Drivers who fall asleep at the wheel account for up to 20% of crashes on motorways or similar roads, and as many as one in 10 of all crashes on Bitain’s roads, according to new research.
This UK Government backed research shows that:
• If you fall asleep at the wheel you are 50% more likely to die or suffer serious injury because a sleeping driver does not react before a crash
• The greatest risk of falling asleep at the wheel is between midnight-6am and 2pm-4pm.
• People who drive as part of their job are more at risk with about 40 of sleep related crashes being work-related – as they involve commercial vehicles
• Alcohol and drugs (including some medicines) can make you more tired without you realising it
When driving at night extra care should be taken to plan journeys and to make sure that you are not too tired. The research has shown that men aged below 30 are more likely to fall asleep at the wheel, and seem to be at a higher risk because they use the roads more at night. They are also more likely to press on with a journey when tired.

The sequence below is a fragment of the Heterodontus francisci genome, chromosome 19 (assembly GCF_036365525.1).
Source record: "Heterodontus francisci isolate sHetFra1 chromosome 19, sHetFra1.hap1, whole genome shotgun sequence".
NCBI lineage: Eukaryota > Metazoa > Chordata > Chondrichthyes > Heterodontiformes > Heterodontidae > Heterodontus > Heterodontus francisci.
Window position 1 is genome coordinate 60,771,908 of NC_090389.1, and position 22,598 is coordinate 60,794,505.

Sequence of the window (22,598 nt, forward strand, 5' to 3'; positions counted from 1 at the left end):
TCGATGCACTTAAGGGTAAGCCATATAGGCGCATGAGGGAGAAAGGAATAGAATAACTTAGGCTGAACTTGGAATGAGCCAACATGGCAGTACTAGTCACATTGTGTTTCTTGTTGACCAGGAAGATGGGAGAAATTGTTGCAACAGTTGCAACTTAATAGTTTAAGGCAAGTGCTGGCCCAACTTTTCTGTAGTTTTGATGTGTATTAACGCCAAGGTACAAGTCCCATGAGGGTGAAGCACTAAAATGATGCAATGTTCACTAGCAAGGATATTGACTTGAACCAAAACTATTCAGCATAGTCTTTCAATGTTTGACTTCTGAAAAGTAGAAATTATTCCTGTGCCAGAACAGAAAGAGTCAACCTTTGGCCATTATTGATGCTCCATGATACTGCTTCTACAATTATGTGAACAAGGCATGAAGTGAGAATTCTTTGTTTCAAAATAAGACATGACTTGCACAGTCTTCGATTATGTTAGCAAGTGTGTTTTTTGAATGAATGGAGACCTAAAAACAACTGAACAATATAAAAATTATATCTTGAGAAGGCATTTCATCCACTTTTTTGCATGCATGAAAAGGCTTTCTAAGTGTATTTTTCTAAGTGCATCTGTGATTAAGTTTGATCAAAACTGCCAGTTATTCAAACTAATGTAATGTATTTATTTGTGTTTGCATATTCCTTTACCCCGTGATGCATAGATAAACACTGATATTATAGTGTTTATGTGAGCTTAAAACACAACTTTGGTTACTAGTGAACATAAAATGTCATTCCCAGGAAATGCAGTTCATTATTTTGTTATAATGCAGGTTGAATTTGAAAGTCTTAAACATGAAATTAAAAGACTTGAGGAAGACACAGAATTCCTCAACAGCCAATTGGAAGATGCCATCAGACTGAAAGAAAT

The findings also showed that driving between midnight and 6am presents a particular risk for sleep-related crashes as this is when your ‘body clock’ is in a natural trough. They found that all sleepy drivers are aware of their tiredness, particularly when they reach the stage of ‘fighting sleep’ (doing things to keep themselves awake, such as winding down the window). And they emphasise that opening the window for cold air or turning up the radio are of very limited benefit and sufficient only to find a safe place for a break.
Tips for drivers:
• Plan your journey to include a 15 minute break every two hours of driving.
• Drinking two cups of coffee or other high caffeine drink and having a rest to allow time for the caffeine to kick in are effective methods of combating tiredness.
• Have a good night’s sleep before setting out on a long journey.
• Remember the risks if you have to get up unusually early to start your trip, or have a long drive home after a full day’s work.
• Avoid making long trips between midnight- 6am and 2-4pm when natural alertness is low
• Share the driving if possible.
If you start to feel sleepy find a safe place to stop (not the hard shoulder of the motorway).